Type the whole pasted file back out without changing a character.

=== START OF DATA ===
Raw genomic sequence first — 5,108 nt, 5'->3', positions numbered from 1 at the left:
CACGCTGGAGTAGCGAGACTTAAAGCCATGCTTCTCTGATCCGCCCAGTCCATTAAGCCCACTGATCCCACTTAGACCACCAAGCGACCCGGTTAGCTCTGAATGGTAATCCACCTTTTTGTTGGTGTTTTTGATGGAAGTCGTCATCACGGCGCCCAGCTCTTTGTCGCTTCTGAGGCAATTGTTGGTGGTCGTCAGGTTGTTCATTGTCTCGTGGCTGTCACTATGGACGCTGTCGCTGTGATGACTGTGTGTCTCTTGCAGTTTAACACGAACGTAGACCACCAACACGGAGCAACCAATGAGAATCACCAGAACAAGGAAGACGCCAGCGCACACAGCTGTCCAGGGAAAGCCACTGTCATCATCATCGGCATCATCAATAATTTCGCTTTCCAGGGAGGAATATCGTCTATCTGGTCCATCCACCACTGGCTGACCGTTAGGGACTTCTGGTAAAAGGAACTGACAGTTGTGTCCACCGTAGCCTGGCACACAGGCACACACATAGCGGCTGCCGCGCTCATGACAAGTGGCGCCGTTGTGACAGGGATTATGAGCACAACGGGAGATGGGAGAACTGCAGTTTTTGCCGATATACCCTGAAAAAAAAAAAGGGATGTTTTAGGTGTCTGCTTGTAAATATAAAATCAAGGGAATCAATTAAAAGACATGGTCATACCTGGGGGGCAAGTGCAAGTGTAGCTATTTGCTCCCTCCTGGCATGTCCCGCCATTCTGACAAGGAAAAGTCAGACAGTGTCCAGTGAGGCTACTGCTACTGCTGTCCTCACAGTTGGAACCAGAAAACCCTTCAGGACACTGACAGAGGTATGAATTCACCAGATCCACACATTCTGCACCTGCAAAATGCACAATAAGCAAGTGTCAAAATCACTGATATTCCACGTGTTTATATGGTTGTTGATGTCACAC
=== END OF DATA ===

Raw genomic sequence first — 5,108 nt, 5'->3', positions numbered from 1 at the left:
CACGCTGGAGTAGCGAGACTTAAAGCCATGCTTCTCTGATCCGCCCAGTCCATTAAGCCCACTGATCCCACTTAGACCACCAAGCGACCCGGTTAGCTCTGAATGGTAATCCACCTTTTTGTTGGTGTTTTTGATGGAAGTCGTCATCACGGCGCCCAGCTCTTTGTCGCTTCTGAGGCAATTGTTGGTGGTCGTCAGGTTGTTCATTGTCTCGTGGCTGTCACTATGGACGCTGTCGCTGTGATGACTGTGTGTCTCTTGCAGTTTAACACGAACGTAGACCACCAACACGGAGCAACCAATGAGAATCACCAGAACAAGGAAGACGCCAGCGCACACAGCTGTCCAGGGAAAGCCACTGTCATCATCATCGGCATCATCAATAATTTCGCTTTCCAGGGAGGAATATCGTCTATCTGGTCCATCCACCACTGGCTGACCGTTAGGGACTTCTGGTAAAAGGAACTGACAGTTGTGTCCACCGTAGCCTGGCACACAGGCACACACATAGCGGCTGCCGCGCTCATGACAAGTGGCGCCGTTGTGACAGGGATTATGAGCACAACGGGAGATGGGAGAACTGCAGTTTTTGCCGATATACCCTGAAAAAAAAAAAGGGATGTTTTAGGTGTCTGCTTGTAAATATAAAATCAAGGGAATCAATTAAAAGACATGGTCATACCTGGGGGGCAAGTGCAAGTGTAGCTATTTGCTCCCTCCTGGCATGTCCCGCCATTCTGACAAGGAAAAGTCAGACAGTGTCCAGTGAGGCTACTGCTACTGCTGTCCTCACAGTTGGAACCAGAAAACCCTTCAGGACACTGACAGAGGTATGAATTCACCAGATCCACACATTCTGCACCTGCAAAATGCACAATAAGCAAGTGTCAAAATCACTGATATTCCACGTGTTTATATGGTTGTTGATGTCACAC